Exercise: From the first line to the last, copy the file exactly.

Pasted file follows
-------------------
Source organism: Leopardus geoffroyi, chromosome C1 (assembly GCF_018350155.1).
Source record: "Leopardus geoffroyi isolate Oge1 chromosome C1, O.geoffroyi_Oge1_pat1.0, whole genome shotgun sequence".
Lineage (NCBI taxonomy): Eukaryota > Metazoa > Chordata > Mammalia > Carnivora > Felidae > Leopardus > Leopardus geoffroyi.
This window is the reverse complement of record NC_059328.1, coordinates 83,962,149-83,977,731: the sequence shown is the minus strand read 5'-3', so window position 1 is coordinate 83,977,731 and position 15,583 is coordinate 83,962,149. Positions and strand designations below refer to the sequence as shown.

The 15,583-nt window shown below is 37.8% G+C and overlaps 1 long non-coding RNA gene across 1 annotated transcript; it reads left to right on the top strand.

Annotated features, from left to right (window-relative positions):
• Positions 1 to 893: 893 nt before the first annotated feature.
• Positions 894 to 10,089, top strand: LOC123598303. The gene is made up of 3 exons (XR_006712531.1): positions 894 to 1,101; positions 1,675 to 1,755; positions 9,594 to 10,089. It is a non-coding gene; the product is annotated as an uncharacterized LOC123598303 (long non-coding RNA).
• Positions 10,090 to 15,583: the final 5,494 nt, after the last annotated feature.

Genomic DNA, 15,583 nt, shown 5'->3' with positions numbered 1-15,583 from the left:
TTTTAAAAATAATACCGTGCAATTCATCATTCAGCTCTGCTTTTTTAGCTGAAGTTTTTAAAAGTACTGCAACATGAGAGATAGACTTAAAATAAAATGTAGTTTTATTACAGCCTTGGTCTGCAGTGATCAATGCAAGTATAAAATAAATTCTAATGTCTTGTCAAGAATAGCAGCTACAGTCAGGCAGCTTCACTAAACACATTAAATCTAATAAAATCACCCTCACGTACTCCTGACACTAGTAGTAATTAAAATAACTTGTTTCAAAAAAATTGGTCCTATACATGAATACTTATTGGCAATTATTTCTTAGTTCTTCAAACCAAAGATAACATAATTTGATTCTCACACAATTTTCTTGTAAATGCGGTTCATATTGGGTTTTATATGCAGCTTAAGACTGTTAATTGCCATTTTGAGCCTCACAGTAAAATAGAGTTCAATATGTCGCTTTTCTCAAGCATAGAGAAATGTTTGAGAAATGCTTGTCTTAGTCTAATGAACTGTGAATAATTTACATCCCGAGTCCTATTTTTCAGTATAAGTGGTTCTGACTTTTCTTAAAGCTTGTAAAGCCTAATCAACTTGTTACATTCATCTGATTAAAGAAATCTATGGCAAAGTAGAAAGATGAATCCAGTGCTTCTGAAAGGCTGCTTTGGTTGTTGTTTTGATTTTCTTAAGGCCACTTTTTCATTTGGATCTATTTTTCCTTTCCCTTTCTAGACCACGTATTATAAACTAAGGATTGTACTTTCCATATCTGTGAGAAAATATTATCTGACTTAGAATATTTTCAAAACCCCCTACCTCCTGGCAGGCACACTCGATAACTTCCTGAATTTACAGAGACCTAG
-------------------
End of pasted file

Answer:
Source organism: Leopardus geoffroyi, chromosome C1 (assembly GCF_018350155.1).
Source record: "Leopardus geoffroyi isolate Oge1 chromosome C1, O.geoffroyi_Oge1_pat1.0, whole genome shotgun sequence".
Lineage (NCBI taxonomy): Eukaryota > Metazoa > Chordata > Mammalia > Carnivora > Felidae > Leopardus > Leopardus geoffroyi.
This window is the reverse complement of record NC_059328.1, coordinates 83,962,149-83,977,731: the sequence shown is the minus strand read 5'-3', so window position 1 is coordinate 83,977,731 and position 15,583 is coordinate 83,962,149. Positions and strand designations below refer to the sequence as shown.

The 15,583-nt window shown below is 37.8% G+C and overlaps 1 long non-coding RNA gene across 1 annotated transcript; it reads left to right on the top strand.

Annotated features, from left to right (window-relative positions):
• Positions 1 to 893: 893 nt before the first annotated feature.
• Positions 894 to 10,089, top strand: LOC123598303. The gene is made up of 3 exons (XR_006712531.1): positions 894 to 1,101; positions 1,675 to 1,755; positions 9,594 to 10,089. It is a non-coding gene; the product is annotated as an uncharacterized LOC123598303 (long non-coding RNA).
• Positions 10,090 to 15,583: the final 5,494 nt, after the last annotated feature.

Genomic DNA, 15,583 nt, shown 5'->3' with positions numbered 1-15,583 from the left:
TTTTAAAAATAATACCGTGCAATTCATCATTCAGCTCTGCTTTTTTAGCTGAAGTTTTTAAAAGTACTGCAACATGAGAGATAGACTTAAAATAAAATGTAGTTTTATTACAGCCTTGGTCTGCAGTGATCAATGCAAGTATAAAATAAATTCTAATGTCTTGTCAAGAATAGCAGCTACAGTCAGGCAGCTTCACTAAACACATTAAATCTAATAAAATCACCCTCACGTACTCCTGACACTAGTAGTAATTAAAATAACTTGTTTCAAAAAAATTGGTCCTATACATGAATACTTATTGGCAATTATTTCTTAGTTCTTCAAACCAAAGATAACATAATTTGATTCTCACACAATTTTCTTGTAAATGCGGTTCATATTGGGTTTTATATGCAGCTTAAGACTGTTAATTGCCATTTTGAGCCTCACAGTAAAATAGAGTTCAATATGTCGCTTTTCTCAAGCATAGAGAAATGTTTGAGAAATGCTTGTCTTAGTCTAATGAACTGTGAATAATTTACATCCCGAGTCCTATTTTTCAGTATAAGTGGTTCTGACTTTTCTTAAAGCTTGTAAAGCCTAATCAACTTGTTACATTCATCTGATTAAAGAAATCTATGGCAAAGTAGAAAGATGAATCCAGTGCTTCTGAAAGGCTGCTTTGGTTGTTGTTTTGATTTTCTTAAGGCCACTTTTTCATTTGGATCTATTTTTCCTTTCCCTTTCTAGACCACGTATTATAAACTAAGGATTGTACTTTCCATATCTGTGAGAAAATATTATCTGACTTAGAATATTTTCAAAACCCCCTACCTCCTGGCAGGCACACTCGATAACTTCCTGAATTTACAGAGACCTAG